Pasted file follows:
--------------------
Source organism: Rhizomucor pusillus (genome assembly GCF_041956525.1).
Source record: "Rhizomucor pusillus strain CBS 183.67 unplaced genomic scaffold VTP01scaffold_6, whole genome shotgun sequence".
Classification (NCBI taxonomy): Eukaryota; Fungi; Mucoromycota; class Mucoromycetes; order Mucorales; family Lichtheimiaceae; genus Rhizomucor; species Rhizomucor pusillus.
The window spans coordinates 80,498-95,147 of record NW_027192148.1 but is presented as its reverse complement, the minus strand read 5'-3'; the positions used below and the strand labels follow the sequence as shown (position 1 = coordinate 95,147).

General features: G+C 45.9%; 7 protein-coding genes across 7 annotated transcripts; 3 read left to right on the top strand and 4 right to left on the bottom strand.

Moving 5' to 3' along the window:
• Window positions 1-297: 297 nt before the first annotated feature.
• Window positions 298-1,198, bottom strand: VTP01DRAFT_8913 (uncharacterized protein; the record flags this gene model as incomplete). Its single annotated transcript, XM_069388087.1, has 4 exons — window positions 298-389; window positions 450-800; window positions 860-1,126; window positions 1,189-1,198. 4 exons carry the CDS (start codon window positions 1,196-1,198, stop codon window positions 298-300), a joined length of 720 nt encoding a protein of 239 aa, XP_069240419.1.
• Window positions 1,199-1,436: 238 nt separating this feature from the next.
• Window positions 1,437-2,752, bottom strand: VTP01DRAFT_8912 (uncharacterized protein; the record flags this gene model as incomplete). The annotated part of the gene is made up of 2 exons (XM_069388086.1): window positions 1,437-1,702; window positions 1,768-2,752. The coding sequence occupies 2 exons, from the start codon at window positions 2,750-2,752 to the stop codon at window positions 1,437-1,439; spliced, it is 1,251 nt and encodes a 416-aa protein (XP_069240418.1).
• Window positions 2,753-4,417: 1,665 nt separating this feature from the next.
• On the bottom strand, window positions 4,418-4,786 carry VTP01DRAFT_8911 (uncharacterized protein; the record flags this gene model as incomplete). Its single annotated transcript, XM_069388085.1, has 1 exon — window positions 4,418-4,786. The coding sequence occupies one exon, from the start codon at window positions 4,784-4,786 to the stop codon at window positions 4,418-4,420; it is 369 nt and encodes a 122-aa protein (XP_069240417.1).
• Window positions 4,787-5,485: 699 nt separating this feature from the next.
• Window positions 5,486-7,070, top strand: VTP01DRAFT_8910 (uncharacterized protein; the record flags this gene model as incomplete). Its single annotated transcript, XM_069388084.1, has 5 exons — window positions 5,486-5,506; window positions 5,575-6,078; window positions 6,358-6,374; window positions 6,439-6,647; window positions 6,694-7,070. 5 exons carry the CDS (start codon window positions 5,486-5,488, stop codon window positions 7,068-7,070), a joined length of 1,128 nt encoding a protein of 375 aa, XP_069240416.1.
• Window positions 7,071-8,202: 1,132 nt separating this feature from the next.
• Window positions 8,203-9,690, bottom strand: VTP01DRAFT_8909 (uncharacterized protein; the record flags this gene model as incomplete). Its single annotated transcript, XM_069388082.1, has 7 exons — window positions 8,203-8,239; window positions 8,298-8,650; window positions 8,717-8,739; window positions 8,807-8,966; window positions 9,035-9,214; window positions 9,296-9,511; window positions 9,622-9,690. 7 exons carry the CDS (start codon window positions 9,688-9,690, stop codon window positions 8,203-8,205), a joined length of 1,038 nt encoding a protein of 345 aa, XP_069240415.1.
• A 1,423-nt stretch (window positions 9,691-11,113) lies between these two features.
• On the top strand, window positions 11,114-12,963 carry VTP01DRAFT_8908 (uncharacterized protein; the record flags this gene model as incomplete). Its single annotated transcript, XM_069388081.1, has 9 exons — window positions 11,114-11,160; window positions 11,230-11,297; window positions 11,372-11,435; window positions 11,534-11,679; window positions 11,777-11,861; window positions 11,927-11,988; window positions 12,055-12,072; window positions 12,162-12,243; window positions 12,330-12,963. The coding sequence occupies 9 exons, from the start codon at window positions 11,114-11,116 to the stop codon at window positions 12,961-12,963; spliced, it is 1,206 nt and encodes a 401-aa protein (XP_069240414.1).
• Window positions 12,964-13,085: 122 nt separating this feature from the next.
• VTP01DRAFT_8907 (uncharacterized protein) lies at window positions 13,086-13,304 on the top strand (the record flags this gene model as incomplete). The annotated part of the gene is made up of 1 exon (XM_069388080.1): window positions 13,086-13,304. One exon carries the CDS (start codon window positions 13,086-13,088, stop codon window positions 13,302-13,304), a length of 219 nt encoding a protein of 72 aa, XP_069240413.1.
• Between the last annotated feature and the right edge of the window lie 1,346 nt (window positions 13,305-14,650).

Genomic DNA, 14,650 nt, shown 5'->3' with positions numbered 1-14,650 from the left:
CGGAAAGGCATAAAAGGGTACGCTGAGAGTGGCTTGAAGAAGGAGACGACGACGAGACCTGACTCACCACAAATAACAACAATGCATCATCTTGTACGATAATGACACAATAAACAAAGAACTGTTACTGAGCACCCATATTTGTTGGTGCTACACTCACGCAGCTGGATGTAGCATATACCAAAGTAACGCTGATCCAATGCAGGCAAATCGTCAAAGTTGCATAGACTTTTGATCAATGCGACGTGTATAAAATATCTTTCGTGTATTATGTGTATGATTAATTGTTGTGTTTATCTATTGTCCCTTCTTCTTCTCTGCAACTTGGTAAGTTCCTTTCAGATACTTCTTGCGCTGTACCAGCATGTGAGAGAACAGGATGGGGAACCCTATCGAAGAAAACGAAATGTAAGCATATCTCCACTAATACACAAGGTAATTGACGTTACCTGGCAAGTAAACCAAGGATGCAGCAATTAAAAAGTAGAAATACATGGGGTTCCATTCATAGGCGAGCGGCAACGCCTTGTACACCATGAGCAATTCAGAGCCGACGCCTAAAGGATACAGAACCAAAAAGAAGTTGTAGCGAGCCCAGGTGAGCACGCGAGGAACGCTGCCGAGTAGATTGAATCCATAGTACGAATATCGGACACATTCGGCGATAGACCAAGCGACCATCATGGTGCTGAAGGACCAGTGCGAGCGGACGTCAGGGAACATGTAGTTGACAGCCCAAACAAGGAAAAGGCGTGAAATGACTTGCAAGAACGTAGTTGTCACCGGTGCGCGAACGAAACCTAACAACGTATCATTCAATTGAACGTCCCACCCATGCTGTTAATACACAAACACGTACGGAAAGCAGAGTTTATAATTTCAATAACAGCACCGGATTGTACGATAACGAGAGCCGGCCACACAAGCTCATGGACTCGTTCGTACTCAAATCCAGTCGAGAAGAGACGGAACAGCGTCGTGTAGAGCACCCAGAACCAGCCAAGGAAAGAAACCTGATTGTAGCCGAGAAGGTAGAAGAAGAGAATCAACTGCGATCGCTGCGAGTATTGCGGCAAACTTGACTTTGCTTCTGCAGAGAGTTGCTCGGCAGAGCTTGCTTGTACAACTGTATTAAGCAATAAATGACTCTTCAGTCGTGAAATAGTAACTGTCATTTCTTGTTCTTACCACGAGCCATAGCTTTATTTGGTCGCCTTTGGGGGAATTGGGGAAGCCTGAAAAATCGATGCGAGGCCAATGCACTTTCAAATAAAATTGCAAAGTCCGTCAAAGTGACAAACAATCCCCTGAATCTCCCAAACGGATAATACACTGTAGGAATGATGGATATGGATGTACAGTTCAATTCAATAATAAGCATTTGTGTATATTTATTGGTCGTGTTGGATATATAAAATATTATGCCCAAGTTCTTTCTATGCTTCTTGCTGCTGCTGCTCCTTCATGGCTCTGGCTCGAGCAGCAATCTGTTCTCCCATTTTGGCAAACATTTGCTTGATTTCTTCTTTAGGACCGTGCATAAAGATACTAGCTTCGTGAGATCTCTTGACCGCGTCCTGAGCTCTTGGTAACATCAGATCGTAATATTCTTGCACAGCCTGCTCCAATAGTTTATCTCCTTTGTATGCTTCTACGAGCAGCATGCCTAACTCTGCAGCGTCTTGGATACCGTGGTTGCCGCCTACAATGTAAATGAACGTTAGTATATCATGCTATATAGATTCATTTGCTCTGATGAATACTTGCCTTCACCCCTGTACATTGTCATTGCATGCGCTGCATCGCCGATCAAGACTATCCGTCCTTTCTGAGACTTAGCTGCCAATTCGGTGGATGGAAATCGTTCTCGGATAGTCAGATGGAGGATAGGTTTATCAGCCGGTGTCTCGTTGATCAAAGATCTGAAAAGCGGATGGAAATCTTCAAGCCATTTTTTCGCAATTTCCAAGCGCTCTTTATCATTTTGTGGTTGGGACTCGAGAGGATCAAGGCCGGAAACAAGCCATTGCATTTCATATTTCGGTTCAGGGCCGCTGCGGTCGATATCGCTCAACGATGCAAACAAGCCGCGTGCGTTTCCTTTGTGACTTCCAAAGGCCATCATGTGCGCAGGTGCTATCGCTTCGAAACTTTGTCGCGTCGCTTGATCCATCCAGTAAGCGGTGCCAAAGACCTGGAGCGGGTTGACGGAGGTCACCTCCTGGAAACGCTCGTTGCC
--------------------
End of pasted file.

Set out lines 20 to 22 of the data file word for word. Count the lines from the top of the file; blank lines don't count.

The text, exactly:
• VTP01DRAFT_8907 (uncharacterized protein) lies at window positions 13,086-13,304 on the top strand (the record flags this gene model as incomplete). The annotated part of the gene is made up of 1 exon (XM_069388080.1): window positions 13,086-13,304. One exon carries the CDS (start codon window positions 13,086-13,088, stop codon window positions 13,302-13,304), a length of 219 nt encoding a protein of 72 aa, XP_069240413.1.
• Between the last annotated feature and the right edge of the window lie 1,346 nt (window positions 13,305-14,650).

Genomic DNA, 14,650 nt, shown 5'->3' with positions numbered 1-14,650 from the left: